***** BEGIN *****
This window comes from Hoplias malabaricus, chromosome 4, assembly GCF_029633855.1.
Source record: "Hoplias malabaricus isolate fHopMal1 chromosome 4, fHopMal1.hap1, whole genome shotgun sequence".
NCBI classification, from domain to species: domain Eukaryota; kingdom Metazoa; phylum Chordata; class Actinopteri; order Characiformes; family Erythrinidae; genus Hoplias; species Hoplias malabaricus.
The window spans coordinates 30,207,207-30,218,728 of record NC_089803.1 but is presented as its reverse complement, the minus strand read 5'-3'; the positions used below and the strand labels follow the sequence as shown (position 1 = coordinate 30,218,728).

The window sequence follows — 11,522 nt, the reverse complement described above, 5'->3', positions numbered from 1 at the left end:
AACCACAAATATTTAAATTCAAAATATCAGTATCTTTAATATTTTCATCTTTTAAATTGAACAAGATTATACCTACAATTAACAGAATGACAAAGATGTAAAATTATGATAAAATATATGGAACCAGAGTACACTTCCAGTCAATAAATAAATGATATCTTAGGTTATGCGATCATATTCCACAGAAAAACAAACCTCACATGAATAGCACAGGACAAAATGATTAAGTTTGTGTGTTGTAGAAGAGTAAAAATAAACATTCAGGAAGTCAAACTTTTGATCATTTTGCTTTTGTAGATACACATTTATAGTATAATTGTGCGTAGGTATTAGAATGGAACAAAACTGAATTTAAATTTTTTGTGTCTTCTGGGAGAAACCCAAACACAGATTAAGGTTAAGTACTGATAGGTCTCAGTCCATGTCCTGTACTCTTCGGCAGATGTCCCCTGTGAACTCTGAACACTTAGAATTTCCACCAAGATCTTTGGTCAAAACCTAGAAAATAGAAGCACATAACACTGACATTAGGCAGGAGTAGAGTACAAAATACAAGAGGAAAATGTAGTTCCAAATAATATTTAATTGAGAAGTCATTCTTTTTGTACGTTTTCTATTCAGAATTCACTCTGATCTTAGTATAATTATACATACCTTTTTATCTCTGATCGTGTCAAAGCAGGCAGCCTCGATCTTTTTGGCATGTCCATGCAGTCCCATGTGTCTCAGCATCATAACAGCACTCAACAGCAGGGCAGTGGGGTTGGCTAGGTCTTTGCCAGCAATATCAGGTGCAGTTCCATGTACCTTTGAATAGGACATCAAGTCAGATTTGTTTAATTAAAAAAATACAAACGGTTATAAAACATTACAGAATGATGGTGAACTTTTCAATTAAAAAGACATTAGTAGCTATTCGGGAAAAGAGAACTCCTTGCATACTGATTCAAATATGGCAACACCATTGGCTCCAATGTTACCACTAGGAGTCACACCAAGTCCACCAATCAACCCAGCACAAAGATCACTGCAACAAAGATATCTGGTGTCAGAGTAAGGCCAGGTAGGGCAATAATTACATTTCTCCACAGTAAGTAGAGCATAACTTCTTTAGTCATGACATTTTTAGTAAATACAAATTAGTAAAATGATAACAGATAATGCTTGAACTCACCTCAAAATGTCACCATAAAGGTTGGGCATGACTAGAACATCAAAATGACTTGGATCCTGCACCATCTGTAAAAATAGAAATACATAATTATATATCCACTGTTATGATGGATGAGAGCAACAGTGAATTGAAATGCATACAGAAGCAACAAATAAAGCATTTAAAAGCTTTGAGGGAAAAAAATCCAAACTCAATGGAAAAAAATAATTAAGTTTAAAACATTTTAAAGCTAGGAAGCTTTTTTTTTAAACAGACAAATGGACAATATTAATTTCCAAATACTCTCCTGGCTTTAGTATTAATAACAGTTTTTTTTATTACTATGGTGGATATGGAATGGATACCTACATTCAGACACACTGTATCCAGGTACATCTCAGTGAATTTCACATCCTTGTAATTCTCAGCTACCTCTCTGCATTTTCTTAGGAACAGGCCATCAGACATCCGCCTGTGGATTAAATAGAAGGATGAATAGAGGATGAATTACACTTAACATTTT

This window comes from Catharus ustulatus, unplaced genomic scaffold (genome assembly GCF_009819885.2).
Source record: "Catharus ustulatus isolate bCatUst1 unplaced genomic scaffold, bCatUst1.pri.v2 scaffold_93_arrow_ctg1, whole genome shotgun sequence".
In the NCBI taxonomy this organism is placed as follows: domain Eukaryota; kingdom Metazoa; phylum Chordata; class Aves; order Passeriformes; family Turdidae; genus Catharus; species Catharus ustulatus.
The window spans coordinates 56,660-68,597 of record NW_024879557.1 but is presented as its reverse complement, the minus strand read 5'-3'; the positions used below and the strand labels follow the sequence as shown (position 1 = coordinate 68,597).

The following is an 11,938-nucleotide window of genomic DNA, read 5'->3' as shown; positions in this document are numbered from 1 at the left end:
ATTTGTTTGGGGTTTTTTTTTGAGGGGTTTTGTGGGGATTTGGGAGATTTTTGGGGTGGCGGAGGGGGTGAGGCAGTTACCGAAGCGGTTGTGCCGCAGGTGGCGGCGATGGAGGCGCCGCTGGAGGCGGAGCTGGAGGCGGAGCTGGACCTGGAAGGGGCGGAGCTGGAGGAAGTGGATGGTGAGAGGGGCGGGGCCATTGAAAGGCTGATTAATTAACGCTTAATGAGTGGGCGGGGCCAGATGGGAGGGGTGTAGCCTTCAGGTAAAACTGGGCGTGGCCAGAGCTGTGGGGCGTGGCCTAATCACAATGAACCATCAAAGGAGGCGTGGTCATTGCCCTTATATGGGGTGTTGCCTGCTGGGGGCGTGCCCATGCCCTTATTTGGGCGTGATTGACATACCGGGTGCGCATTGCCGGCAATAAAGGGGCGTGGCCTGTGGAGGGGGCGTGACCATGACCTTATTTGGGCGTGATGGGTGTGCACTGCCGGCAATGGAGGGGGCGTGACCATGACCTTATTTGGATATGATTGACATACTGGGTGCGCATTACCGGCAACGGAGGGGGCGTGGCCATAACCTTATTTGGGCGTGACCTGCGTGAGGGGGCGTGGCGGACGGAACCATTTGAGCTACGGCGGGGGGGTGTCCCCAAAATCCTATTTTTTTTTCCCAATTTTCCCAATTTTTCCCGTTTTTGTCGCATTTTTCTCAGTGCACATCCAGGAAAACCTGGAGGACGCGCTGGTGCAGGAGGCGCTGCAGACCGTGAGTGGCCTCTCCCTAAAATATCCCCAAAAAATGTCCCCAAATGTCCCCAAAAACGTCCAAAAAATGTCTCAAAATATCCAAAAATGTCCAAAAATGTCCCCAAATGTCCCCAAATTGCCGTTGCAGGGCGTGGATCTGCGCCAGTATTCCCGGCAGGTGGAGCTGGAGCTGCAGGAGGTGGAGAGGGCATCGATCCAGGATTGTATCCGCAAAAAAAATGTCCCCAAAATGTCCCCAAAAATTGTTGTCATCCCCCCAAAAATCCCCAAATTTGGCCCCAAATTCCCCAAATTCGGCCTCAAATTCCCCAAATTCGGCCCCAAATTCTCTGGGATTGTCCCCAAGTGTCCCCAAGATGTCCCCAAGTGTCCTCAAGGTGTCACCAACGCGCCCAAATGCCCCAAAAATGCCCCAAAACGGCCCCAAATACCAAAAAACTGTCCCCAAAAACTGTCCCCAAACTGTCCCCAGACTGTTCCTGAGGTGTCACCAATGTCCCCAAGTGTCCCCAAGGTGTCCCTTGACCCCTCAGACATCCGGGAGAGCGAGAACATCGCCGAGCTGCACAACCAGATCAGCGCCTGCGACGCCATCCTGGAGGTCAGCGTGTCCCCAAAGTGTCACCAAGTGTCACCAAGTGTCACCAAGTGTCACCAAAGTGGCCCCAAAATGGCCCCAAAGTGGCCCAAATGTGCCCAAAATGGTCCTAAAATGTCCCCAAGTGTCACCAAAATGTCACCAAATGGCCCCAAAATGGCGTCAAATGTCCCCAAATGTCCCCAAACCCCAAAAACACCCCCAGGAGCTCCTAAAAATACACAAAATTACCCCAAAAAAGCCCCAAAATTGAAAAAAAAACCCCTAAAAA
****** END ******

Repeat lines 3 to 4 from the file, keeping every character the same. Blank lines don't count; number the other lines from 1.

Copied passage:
NCBI classification, from domain to species: domain Eukaryota; kingdom Metazoa; phylum Chordata; class Actinopteri; order Characiformes; family Erythrinidae; genus Hoplias; species Hoplias malabaricus.
The window spans coordinates 30,207,207-30,218,728 of record NC_089803.1 but is presented as its reverse complement, the minus strand read 5'-3'; the positions used below and the strand labels follow the sequence as shown (position 1 = coordinate 30,218,728).